The Everyday

I'm fascinated by the notion of the 'everyday'. The world of our every day, of going to work, being at home, chatting about things, gardening, etc.

There is no standard everyday life, each of us live different lives. There are a pretty large number of things that most of us do, like shop, eat, watch TV, commute, and so on. Are these the everyday world? It's a slippery notion if you start to peel it apart - for example if you work 18-hour days, then you could mount a pretty good argument that your everyday life was your work.

It all gets a bit easier though if you define the everyday as those parts of life that are common to many people. Everyday language is the language you need to use to be understood by the most people, like in the shops, even though you may have a range of different language forms which you use in professional or social settings. Everyday custom might include which side of the road you drive on, what sorts of clothes to wear. There will be lots of variations on these common, everyday themes by different people, but the themes are the baseline against which those variations make sense.

The everyday has a lot to share with the idea of common sense. Common sense is more interesting if you go with sense = meaning, rather than sense = some human faculty. Once you tweak things in those ways, common sense = common meaning. It's the sense or meaning of things that is shared or common to many people.

Now if you have a range of different fields of knowledge, like physics, biology, psychology, information technology - whatever - you have a situation of many different 'senses' or meanings for things each with its own boundaries and rules. What's the relationship between them? Traditional 'inter-disciplinary' work assumes that each domain is sufficient unto itself, and that if you bring a biologist on the team, they can deal with the biological stuff, the physicist can do the physics, and so on. A fabulous democracy of shared effort. But the common meaning that might emerge isn't common sense, because most of the time all of the different domains keep their original meanings - they've just pooled them, retaining their original purity in their own area.

A similar thing could be said about something like journalistic popularisation of scientific and other work. The underlying assumption with that sort of thing is that the everyday is a simpler domain, and the more difficult or technical work has to be dumbed-down in some way to make it digestible. So again there's no common sense here, no shared meaning, because the incredibly smart people keep their meanings, and the great unwashed lemming public gets the Dick and Jane Take Spot the Dog for a Picnic version. No shared meaning emerges, just a 'higher level' meaning and a watered-down version.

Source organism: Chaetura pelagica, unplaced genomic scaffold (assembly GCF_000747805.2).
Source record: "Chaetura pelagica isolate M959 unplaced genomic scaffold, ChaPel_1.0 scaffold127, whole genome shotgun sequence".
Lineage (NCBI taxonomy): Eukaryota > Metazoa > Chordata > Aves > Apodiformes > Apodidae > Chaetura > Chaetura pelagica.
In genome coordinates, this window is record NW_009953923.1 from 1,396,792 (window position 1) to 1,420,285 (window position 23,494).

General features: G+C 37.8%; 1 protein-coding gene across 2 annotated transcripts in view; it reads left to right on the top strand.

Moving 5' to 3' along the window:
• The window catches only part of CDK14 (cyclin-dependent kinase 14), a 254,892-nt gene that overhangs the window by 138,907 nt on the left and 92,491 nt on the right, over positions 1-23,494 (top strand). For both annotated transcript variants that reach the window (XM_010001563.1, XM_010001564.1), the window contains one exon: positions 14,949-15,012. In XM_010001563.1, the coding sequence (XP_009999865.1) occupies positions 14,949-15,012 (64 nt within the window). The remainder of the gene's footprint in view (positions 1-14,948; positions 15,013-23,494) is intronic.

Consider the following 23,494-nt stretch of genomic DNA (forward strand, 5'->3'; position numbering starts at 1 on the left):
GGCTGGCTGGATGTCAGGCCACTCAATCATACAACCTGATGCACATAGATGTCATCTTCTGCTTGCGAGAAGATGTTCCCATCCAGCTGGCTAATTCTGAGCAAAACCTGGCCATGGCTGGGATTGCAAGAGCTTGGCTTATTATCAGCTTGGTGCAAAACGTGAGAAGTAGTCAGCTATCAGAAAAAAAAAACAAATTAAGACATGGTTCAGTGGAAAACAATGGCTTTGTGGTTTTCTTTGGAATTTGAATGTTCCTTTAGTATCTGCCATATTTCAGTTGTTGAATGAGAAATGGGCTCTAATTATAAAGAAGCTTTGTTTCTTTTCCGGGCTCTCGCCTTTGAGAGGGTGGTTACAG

So we're back with the levels again. Clever dicks see deeper into things, issuing a steady stream of hieroglyphs and abstract language about how the world really works, which is then diluted for dumb yokels (and dumb yokels include even other professional thinkers, from other fields, because many fields are so abstract that level of education is no help in understanding what's going on).

This is all rubbish. Pick up a knitting pattern and try to make sense of it, if you've never knitted. Papers in quantum physics will look simpler. Or try to understand Chinese if you've had no experience with it. And yet to people who can knit or to Chinese, these things are as simple as breathing. Abstract has nothing whatsoever to do with depth or difficulty, it's just a collection of techniques for summarising things, to save time. And if it looks complex, you're just not part of the group who invneted these handy little short cuts, or who speak that language.

Furthermore as with the banana and the electrodes, no group or person is actually accessing some truth 'about' anything, they're all creating facts using particular tecnniques and concepts, and which don't exist outside theses conditions. So inter-disciplinarity is a bit silly, you don't have to ask people to each share their bit of precious truth about the world, to eventually add up all the bits to some larger understanding. People aren't photographing the same 'underlying' (levels again) reality from different veiwpoints, they're each creating their own bit of reality. Using their own local language and techniques which any human can understand, if they're working with them.

So if we want a true common sense, then we need to focus much more upon how people make their knowledge, which is always in the common sense, everyday world. If you've ever worked or studied in a lab, you know that there are no huge brains there, everything is always at the practical everyday level, which you can learn in not too much time so that it becomes as second nature as doing up your shoes.

But this is already a bit long.

Comments

  1. Nick,
    I agree. It is in holding fast to the "details" of everyday life that we remain rooted in reality. Abstraction is another form of end-gaining.
    Peter

    ReplyDelete

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